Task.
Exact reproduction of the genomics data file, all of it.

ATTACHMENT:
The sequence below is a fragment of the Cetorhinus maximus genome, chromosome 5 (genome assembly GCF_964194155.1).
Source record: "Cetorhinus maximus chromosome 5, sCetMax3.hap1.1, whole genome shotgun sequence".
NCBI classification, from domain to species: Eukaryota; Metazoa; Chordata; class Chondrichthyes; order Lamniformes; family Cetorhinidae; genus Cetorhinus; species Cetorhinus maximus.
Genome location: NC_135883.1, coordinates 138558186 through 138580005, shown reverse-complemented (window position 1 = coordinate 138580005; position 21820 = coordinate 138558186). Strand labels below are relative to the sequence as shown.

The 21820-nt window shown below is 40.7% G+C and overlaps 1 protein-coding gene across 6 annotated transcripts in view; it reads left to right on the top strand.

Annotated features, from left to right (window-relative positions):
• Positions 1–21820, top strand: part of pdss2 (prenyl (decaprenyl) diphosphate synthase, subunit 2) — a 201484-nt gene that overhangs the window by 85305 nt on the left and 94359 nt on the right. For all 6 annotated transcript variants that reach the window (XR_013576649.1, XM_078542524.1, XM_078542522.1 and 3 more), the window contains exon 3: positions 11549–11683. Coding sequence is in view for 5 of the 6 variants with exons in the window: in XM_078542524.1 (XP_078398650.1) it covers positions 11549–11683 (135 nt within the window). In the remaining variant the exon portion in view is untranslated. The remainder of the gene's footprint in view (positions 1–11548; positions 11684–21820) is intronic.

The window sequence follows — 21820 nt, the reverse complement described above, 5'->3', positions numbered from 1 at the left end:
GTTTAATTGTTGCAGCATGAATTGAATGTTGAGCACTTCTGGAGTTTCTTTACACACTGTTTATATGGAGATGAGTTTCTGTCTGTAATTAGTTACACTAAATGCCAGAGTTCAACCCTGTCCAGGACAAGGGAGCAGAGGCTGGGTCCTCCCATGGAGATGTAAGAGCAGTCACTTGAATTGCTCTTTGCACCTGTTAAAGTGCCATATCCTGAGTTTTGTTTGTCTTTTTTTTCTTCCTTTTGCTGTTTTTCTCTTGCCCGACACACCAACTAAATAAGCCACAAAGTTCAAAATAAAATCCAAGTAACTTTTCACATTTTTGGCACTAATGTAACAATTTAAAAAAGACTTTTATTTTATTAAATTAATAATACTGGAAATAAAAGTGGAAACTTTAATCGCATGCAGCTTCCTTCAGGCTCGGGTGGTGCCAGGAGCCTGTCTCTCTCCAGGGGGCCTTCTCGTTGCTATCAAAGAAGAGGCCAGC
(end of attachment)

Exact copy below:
The sequence below is a fragment of the Cetorhinus maximus genome, chromosome 5 (genome assembly GCF_964194155.1).
Source record: "Cetorhinus maximus chromosome 5, sCetMax3.hap1.1, whole genome shotgun sequence".
NCBI classification, from domain to species: Eukaryota; Metazoa; Chordata; class Chondrichthyes; order Lamniformes; family Cetorhinidae; genus Cetorhinus; species Cetorhinus maximus.
Genome location: NC_135883.1, coordinates 138558186 through 138580005, shown reverse-complemented (window position 1 = coordinate 138580005; position 21820 = coordinate 138558186). Strand labels below are relative to the sequence as shown.

The 21820-nt window shown below is 40.7% G+C and overlaps 1 protein-coding gene across 6 annotated transcripts in view; it reads left to right on the top strand.

Annotated features, from left to right (window-relative positions):
• Positions 1–21820, top strand: part of pdss2 (prenyl (decaprenyl) diphosphate synthase, subunit 2) — a 201484-nt gene that overhangs the window by 85305 nt on the left and 94359 nt on the right. For all 6 annotated transcript variants that reach the window (XR_013576649.1, XM_078542524.1, XM_078542522.1 and 3 more), the window contains exon 3: positions 11549–11683. Coding sequence is in view for 5 of the 6 variants with exons in the window: in XM_078542524.1 (XP_078398650.1) it covers positions 11549–11683 (135 nt within the window). In the remaining variant the exon portion in view is untranslated. The remainder of the gene's footprint in view (positions 1–11548; positions 11684–21820) is intronic.

The window sequence follows — 21820 nt, the reverse complement described above, 5'->3', positions numbered from 1 at the left end:
GTTTAATTGTTGCAGCATGAATTGAATGTTGAGCACTTCTGGAGTTTCTTTACACACTGTTTATATGGAGATGAGTTTCTGTCTGTAATTAGTTACACTAAATGCCAGAGTTCAACCCTGTCCAGGACAAGGGAGCAGAGGCTGGGTCCTCCCATGGAGATGTAAGAGCAGTCACTTGAATTGCTCTTTGCACCTGTTAAAGTGCCATATCCTGAGTTTTGTTTGTCTTTTTTTTCTTCCTTTTGCTGTTTTTCTCTTGCCCGACACACCAACTAAATAAGCCACAAAGTTCAAAATAAAATCCAAGTAACTTTTCACATTTTTGGCACTAATGTAACAATTTAAAAAAGACTTTTATTTTATTAAATTAATAATACTGGAAATAAAAGTGGAAACTTTAATCGCATGCAGCTTCCTTCAGGCTCGGGTGGTGCCAGGAGCCTGTCTCTCTCCAGGGGGCCTTCTCGTTGCTATCAAAGAAGAGGCCAGC